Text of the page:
A couple of Thomas’ former colleagues greet him by pressing around him and thrusting their hips at him, much to Thomas’ discomfort. Many of the players are seen shirtless during practice. A man and woman kiss.
A man sitting in the background of a medical tent has what looks to be a knife sticking out of his side, and his white shirt is covered in blood. A prospective soccer player gets hit by a bus. Someone suffers from heat stroke, and another man faints after a tough workout. One player forcefully pushes Thomas to the ground. Someone is hit with a soccer ball. We’re told that someone died in a car crash.
Someone uses stories of putting dogs down as a metaphor to make a point. We hear how he ended the dogs’ lives, one by drowning, one by shooting.
The f-word is used once, and the s-word is used nearly 20 times. We also hear “a–,” “b–ch,” “h—,” “p-ss” and “crap.” God’s name is used in vain five times. Jesus’ name is misused three times. We see a couple of crude hand gestures.
Characters drink alcohol. Thomas drinks while he drives faster than the speed limit. At one point, he appears intoxicated.
Thomas throws things when he’s frustrated, though he gradually gets his temper under control throughout the film. One player says that there’s something wrong with Thomas, and another responds that it’s because Thomas is white.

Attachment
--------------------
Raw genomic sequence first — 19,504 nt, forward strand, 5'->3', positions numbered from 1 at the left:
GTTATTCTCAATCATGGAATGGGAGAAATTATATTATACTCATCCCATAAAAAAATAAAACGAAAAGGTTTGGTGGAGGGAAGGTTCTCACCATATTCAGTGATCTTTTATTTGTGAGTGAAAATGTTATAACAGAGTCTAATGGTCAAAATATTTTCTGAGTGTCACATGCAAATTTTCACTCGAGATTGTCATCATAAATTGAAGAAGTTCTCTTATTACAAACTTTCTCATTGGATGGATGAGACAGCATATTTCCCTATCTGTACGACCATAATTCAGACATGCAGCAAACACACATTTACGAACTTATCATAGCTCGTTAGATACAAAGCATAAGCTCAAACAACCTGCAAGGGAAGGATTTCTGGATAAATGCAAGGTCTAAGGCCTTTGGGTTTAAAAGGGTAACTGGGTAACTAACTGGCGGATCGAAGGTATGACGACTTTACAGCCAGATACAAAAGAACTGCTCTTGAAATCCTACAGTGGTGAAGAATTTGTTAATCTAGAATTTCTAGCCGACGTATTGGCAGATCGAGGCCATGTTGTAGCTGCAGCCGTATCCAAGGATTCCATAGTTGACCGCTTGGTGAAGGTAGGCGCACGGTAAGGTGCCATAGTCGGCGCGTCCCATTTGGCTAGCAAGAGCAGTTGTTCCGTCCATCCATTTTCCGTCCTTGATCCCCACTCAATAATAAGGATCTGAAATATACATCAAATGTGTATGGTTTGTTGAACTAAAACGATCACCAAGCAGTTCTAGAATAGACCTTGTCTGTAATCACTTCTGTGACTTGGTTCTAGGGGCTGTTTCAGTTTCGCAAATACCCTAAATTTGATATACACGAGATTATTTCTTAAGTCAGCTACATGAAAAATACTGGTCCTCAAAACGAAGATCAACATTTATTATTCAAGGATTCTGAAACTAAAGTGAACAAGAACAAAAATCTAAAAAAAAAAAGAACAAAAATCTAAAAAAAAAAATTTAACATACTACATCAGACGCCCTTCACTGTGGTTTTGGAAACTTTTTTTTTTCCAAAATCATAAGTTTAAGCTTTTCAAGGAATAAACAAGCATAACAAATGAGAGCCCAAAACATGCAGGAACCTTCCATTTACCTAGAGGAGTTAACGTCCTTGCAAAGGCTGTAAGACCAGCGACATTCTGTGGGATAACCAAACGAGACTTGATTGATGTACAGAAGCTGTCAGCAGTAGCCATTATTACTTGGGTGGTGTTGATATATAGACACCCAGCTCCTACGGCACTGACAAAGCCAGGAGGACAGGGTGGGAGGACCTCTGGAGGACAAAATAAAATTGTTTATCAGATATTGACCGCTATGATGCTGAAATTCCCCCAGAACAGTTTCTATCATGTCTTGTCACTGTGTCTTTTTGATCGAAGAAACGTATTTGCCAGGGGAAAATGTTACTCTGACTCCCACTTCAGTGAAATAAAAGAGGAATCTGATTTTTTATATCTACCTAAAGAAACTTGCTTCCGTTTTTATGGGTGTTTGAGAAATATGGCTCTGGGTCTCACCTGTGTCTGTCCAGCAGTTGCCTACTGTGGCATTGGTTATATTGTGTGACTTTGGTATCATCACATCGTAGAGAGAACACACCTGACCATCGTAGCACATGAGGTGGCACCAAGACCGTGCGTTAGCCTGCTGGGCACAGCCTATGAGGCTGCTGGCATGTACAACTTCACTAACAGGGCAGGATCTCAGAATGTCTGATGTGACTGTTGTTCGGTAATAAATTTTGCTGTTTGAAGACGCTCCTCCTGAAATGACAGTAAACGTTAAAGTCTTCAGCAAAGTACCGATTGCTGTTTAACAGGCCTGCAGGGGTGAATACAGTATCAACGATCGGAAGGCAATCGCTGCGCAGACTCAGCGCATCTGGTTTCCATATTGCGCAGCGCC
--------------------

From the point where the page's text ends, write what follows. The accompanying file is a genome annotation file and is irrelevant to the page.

A season of losses can be discouraging. A decade of losses is devastating.
But that’s part of what makes the American Samoa soccer team so inspiring. Despite experiencing nothing but loss after loss, the team never gave up. They enjoyed simply playing soccer, while winning was optional.
At the same time, Next Goal Wins doesn’t tell a story you haven’t heard before. It’s still the standard sports movie about a jaded coach who is forced to train a team of underdogs and who eventually comes to appreciate the team for its people rather than its performance. Overall, it’s mediocre at best.
But what does merit mentioning are a couple of concerns that you’ll want to be aware before viewing. The film’s secondary plot centers on a transgender character who plays on the team (which, in fairness, is true to the actual history the film upon which it is based). And the frequent, sometimes surprisingly strong foul language in this would-be inspirational sports flick is really disappointing, too.
Taika Waititi’s newest release seems like a perfect vehicle for his style of comedy. But while some jokes will land with the audience, the film doesn’t fully deliver in ways that previous Waititi (or even just sports comedies) have.
Would it be too much to call that another loss for this team?
Kennedy Unthank studied journalism at the University of Missouri. He knew he wanted to write for a living when he won a contest for “best fantasy story” while in the 4th grade. What he didn’t know at the time, however, was that he was the only person to submit a story. Regardless, the seed was planted. Kennedy collects and plays board games in his free time, and he loves to talk about biblical apologetics. He doesn’t think the ending of Lost was “that bad.”